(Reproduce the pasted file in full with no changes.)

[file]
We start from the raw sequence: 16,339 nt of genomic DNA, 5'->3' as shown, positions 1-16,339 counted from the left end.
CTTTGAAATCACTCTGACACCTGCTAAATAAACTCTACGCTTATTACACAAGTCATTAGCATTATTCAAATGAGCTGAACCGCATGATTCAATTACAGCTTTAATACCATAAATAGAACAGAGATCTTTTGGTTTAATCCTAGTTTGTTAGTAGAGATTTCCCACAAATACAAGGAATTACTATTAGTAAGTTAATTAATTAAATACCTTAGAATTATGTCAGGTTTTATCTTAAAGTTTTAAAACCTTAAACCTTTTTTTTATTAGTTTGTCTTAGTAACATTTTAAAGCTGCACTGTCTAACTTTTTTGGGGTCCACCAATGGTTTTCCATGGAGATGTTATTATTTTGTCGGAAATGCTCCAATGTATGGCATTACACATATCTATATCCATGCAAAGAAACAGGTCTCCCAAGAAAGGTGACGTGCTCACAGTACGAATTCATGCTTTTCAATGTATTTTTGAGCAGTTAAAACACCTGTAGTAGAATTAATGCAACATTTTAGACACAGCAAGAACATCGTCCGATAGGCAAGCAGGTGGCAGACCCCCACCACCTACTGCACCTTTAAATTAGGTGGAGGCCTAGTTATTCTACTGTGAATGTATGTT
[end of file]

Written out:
We start from the raw sequence: 16,339 nt of genomic DNA, 5'->3' as shown, positions 1-16,339 counted from the left end.
CTTTGAAATCACTCTGACACCTGCTAAATAAACTCTACGCTTATTACACAAGTCATTAGCATTATTCAAATGAGCTGAACCGCATGATTCAATTACAGCTTTAATACCATAAATAGAACAGAGATCTTTTGGTTTAATCCTAGTTTGTTAGTAGAGATTTCCCACAAATACAAGGAATTACTATTAGTAAGTTAATTAATTAAATACCTTAGAATTATGTCAGGTTTTATCTTAAAGTTTTAAAACCTTAAACCTTTTTTTTATTAGTTTGTCTTAGTAACATTTTAAAGCTGCACTGTCTAACTTTTTTGGGGTCCACCAATGGTTTTCCATGGAGATGTTATTATTTTGTCGGAAATGCTCCAATGTATGGCATTACACATATCTATATCCATGCAAAGAAACAGGTCTCCCAAGAAAGGTGACGTGCTCACAGTACGAATTCATGCTTTTCAATGTATTTTTGAGCAGTTAAAACACCTGTAGTAGAATTAATGCAACATTTTAGACACAGCAAGAACATCGTCCGATAGGCAAGCAGGTGGCAGACCCCCACCACCTACTGCACCTTTAAATTAGGTGGAGGCCTAGTTATTCTACTGTGAATGTATGTT